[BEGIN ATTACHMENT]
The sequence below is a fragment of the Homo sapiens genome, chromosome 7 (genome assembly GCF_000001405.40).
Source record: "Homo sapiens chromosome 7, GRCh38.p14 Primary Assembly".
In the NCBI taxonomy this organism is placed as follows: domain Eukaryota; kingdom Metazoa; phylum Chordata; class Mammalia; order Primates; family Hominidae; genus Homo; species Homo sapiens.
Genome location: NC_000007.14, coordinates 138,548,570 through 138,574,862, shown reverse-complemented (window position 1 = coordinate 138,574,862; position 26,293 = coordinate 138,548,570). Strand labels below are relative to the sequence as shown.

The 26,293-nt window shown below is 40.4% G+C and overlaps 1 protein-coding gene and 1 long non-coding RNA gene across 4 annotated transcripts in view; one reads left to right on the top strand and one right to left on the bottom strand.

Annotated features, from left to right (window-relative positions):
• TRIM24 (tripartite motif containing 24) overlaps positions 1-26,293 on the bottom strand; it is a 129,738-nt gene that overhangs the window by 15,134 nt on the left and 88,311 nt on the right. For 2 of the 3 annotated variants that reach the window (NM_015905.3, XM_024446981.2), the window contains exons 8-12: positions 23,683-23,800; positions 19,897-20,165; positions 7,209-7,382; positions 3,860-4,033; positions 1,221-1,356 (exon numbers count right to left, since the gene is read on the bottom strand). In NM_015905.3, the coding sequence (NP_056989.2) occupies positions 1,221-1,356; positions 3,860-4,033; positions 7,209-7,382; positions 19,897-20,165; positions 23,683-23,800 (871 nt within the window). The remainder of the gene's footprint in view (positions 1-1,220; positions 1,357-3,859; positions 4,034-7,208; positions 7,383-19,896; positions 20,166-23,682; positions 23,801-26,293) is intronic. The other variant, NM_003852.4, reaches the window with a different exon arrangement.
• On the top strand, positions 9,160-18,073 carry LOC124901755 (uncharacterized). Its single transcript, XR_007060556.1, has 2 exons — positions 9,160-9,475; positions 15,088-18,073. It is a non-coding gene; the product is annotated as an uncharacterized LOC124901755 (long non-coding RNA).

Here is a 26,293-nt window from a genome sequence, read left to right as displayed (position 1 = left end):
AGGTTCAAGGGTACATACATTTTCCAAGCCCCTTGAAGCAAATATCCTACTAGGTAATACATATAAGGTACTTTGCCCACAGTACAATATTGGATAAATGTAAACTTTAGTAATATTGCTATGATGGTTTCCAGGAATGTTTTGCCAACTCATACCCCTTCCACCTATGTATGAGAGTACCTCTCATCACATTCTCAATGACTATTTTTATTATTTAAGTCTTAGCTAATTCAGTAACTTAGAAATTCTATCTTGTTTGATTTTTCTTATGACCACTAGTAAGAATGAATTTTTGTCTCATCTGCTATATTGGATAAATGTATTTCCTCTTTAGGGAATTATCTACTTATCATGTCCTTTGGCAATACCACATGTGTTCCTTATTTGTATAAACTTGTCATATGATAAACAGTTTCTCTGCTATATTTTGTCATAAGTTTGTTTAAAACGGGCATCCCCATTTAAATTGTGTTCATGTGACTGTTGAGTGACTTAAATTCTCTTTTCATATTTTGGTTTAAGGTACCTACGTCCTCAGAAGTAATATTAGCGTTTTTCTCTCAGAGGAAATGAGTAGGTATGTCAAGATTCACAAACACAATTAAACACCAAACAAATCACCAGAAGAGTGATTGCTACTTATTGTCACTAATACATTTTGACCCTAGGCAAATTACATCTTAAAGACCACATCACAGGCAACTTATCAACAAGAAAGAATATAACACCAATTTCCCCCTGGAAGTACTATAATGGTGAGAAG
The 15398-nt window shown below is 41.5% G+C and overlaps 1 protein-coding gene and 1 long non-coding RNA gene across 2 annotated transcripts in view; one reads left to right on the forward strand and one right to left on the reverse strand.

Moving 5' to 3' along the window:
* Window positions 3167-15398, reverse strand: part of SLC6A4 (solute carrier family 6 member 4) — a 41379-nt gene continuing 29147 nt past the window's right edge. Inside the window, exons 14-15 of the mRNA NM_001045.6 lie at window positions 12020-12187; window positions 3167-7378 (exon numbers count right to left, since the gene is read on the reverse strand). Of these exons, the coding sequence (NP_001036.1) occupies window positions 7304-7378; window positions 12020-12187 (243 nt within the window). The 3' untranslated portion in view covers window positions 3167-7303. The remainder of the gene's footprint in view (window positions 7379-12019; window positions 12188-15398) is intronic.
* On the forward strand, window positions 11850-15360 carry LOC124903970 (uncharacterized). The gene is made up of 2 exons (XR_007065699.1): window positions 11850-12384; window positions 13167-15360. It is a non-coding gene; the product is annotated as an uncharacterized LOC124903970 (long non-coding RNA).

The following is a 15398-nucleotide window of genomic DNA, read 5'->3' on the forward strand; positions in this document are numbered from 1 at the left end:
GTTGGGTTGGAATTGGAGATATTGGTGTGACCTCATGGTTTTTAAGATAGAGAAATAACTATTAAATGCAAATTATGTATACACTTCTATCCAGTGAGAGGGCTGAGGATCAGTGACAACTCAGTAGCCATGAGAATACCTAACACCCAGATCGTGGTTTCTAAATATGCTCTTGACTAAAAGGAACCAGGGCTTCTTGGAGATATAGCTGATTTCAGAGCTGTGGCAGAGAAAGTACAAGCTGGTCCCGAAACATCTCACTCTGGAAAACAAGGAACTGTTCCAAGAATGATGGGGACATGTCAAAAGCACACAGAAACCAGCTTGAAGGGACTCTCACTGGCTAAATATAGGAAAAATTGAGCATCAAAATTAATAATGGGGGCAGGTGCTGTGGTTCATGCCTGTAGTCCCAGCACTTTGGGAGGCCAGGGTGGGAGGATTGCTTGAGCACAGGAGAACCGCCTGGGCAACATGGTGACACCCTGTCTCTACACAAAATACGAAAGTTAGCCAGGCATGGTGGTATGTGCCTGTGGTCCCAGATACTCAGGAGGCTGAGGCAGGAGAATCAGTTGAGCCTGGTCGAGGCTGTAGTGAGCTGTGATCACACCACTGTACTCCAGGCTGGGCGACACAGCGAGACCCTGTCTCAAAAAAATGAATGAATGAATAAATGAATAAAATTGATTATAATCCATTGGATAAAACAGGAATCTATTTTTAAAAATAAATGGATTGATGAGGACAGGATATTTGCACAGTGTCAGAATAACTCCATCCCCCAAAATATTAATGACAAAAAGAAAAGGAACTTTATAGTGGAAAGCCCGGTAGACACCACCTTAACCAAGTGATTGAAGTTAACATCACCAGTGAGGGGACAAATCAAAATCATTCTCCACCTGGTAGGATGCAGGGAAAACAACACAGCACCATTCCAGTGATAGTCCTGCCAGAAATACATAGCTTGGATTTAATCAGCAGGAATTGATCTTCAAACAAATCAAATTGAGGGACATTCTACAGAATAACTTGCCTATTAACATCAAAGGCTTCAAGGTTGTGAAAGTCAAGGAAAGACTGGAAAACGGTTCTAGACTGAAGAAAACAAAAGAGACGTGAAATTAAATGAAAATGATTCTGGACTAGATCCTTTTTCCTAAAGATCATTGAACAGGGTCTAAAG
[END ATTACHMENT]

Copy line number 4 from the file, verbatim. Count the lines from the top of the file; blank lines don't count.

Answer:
Genome location: NC_000007.14, coordinates 138,548,570 through 138,574,862, shown reverse-complemented (window position 1 = coordinate 138,574,862; position 26,293 = coordinate 138,548,570). Strand labels below are relative to the sequence as shown.